Saturday, April 27, 2013

U is for Ullage, Uvula, U Know


U is for ullage, uvula, U know, it’s one of those weird U words. But in wine it serves a purpose.


Ullage is the small space of air in the bottle between the top of the wine and the bottom of the cork. This space is provided to allow for any expansion of the liquid during storage. As wine ages this space—the ullage—grows because the wine is evaporating slowly through the cork.

For centuries corks have been made from the wood of the—wait for it!—cork tree, which is a majestic evergreen oak native to the Mediterranean region. Fifty percent of the world’s cork is grown in Portugal alone. Like grapes, cork is harvested, in this case from a mature tree, which means the tree is not chopped down but rather layers of the living tree’s trunk bark are cut away to be fashioned into cork wine stoppers. One oak tree can be harvested a dozen or so times during its lifetime.

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But with corked bottles, the ullage grows because precious wine—albeit just a little each year—is being lost. It's the 21st century, isn’t there a better way to seal bottles?

Enter the lowly twist off cap. Wine consumption continues to grow worldwide with China being the latest region to embrace the "nectar of the gods". Making wine for China's billions of people, as well as the rest of the world, has meant that demand for cork far exceeds supply. In response the past 15 years have seen a rise in the number of vineyards opting to seal their bottles with twist off caps.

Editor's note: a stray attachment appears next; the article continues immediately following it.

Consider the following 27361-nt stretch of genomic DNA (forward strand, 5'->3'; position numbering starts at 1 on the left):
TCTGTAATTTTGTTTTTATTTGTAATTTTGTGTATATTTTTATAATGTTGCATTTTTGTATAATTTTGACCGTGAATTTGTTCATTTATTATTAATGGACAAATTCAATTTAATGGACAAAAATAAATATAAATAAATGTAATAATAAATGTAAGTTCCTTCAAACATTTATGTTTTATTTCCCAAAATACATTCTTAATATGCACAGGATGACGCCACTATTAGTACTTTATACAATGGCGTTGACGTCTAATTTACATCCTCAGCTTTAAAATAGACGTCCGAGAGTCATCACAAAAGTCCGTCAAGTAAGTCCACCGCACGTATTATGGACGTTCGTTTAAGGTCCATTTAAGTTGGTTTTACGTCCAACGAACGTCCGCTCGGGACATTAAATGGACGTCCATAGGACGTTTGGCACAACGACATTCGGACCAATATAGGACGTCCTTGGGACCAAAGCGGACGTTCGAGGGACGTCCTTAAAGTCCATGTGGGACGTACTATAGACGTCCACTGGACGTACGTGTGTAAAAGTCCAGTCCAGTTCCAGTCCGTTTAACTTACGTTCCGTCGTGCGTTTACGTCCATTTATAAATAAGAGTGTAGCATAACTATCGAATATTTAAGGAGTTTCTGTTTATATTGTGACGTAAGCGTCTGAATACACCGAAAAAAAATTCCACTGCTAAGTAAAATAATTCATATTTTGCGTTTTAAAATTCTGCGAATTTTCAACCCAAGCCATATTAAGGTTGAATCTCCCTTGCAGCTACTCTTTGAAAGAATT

Some of the first adopters of the twisties were white wine makers. Once opened white wine has a longer shelf life than red wine and if re-capped and stored in the refrigerator, can be drunk up to a week or more after opening. Once opened every bottle of wine is exposed to oxygen, at first this aeration will enhance the wine's flavor. However if the bottle is not consumed at one sitting and is re-corked with its cork wine stopper, the oxygen will continue to work on the wine through the permeable cork. Using a metal cap decreases the changes in flavor caused by aeration over time thus allowing white wines to be drunk over a number of days.

Nevertheless, some people dislike the taste of wines with a metal twistie and prefer wines sealed with cork.

It may be humble but a twist off cap also means the ullage doesn't grow during storage, which means more wine for you and all those billions of Chinese wine fans.

So the debate over which is better—cork vs. twist off—is irrelevant. Winemakers choose the best sealant option for their wines and business. So it's not cork or twistie, it's cork and twistie.

And that's what really matters: getting the best bottle of wine U can, U know?